With the help of our nephew Marty Galvez, our son had booked an ambulance care of the local government of Antipolo. For some reason, I couldn’t even hoist myself up the ambulance and had to lie on the gurney, which was then loaded onto the vehicle, a scene I’d witnessed countless times in the police procedural programs I so love. When we reached our home from the hospital, the personnel had to lower the gurney to the ground so I could get up. Looking from the window of his room, my grandson shouted: ‘Nona, why are you lying on the ground? Get up!’

Eventually, the symptoms eased. The phlegm that had so plagued my sleep and hampered my breathing eventually cleared. What I didn’t reckon with was the fatigue that would suddenly descend even after a bit of effort and the confusion that fell like a veil around my senses. Yes, I lost my sense of taste and smell, which would manifest in odd ways, like patis tasting bitter, or steamed rice feeling mealy and rough to my palate.

But I am grateful. Friends and family rallied around us both. My classmates in Maryknoll High School organized a group rosary, while my UST batchmates, especially our Sisterhood of Media Women, bombarded me with daily texts asking how I was faring. One of them Peachy Yamsuan sent over my favorite macaroni with tomato sauce and a share of ginataang monggo ordered by another seester, Sandra Puno. My sisters in the women’s group Pilipina and among TOWNS, organized group prayers and masses, even as other, beloved friends like Dinky Soliman lost their own battles. Friends like Deedee Siytangco and Mina Gabor sent food from XO Bistro.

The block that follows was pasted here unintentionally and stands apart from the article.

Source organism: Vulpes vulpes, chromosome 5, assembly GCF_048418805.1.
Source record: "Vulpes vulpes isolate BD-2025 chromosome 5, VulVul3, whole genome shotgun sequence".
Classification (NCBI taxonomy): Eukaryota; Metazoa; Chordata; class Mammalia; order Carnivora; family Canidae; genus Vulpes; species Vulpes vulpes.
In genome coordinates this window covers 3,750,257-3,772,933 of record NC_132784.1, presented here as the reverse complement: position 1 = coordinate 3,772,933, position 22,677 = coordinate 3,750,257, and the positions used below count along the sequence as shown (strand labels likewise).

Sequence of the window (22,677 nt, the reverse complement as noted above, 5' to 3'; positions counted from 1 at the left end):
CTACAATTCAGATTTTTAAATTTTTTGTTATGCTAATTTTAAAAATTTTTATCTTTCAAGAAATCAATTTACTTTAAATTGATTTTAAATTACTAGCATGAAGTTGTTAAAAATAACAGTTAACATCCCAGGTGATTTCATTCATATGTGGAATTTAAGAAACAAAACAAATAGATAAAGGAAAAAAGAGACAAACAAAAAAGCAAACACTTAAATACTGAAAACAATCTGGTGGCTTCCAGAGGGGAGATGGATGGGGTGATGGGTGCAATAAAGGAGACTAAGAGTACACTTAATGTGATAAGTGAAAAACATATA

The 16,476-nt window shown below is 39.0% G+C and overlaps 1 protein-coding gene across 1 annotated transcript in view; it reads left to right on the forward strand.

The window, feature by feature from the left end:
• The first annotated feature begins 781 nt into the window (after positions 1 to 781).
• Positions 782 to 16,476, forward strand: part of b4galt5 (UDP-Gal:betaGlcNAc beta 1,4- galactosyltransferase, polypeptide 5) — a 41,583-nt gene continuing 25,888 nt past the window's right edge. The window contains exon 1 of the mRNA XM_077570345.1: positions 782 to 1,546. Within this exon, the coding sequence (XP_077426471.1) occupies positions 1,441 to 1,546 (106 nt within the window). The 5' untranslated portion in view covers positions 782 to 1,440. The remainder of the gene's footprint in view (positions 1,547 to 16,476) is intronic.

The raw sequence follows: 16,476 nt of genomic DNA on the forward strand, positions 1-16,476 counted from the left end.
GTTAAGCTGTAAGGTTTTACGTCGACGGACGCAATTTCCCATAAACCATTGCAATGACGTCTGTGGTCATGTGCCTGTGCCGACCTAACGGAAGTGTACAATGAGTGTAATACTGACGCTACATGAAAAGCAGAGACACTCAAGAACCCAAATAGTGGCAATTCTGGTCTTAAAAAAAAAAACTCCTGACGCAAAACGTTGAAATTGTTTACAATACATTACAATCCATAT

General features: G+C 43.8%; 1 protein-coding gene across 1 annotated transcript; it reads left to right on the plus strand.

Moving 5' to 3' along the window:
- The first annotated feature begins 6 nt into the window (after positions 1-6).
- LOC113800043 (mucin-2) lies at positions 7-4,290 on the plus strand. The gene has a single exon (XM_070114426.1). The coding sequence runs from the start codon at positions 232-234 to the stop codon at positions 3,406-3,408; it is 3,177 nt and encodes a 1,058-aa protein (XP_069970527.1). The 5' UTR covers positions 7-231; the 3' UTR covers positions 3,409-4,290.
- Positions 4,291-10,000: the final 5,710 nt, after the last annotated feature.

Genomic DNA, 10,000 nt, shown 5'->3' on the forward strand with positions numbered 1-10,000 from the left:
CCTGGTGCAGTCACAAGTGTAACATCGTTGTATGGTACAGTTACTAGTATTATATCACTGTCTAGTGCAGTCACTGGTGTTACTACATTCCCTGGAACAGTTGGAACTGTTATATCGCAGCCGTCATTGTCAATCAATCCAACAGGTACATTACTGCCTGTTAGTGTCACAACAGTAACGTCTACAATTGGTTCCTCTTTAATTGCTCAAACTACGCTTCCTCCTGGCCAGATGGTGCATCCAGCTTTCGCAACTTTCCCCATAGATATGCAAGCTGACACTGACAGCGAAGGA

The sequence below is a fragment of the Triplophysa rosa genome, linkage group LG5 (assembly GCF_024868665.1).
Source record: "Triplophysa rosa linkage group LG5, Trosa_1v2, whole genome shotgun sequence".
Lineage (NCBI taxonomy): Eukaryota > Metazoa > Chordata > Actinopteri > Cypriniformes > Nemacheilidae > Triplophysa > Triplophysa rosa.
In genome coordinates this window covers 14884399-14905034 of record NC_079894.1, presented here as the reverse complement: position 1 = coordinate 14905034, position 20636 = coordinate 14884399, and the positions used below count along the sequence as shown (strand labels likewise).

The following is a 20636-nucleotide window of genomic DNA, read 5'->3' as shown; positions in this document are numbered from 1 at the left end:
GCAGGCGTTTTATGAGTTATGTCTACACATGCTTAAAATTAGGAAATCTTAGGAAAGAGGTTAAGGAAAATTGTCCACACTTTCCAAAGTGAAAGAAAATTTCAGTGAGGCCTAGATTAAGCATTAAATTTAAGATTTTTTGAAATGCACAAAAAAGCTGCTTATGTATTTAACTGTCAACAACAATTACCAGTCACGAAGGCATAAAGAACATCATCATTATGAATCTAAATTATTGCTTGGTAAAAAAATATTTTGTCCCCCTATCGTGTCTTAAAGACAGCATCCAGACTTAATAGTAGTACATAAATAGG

Early on in our bout with COVID, we consulted with my sister Joni and her husband ‘Dokie’ German Tan-Cardoso, while other siblings sent in their messages of concern. Pie-pie was our link to the outside world, while our niece Haidee Galvez Gunong volunteered for marketing duties and her dad Danny took it upon himself to ensure I still got my daily newspapers. Even as she maintained her WFH schedule, Tesh took care of our meals. While our daughter Miya in New York chipped in to cover the rest of our medical expenses. Kin was a particular joy, and when I asked for a “flying kiss” once as I stuck my head out of the door, he did so and comforted me: ‘Just a flying kiss now, Nona, no face kisses yet.’ It broke my heart.

I can’t stress this enough. If you can afford it (we paid roughly ₱25,000 each to Marikina Valley), go for home care. Hospitals may have more room now, but who knows what other ailments might befall you while you’re confined? And there is no measuring the comfort and psychological boost of being in your own home, surrounded by people you love and whom you can count on. Just make sure the room is well-ventilated, you have your own bathroom (or can sterilize it afterward), and limit the number of people you socialize with. And also, God be thanked, we seem to have been hit with ‘mild’ cases of COVID, for which I do concede the protection provided by our shots of Sinovac.

For now, as this sharing shows (I hope) the ocean tides around my head are receding. I can feel the fresh air, and I face with growing joy the brighter days ahead.”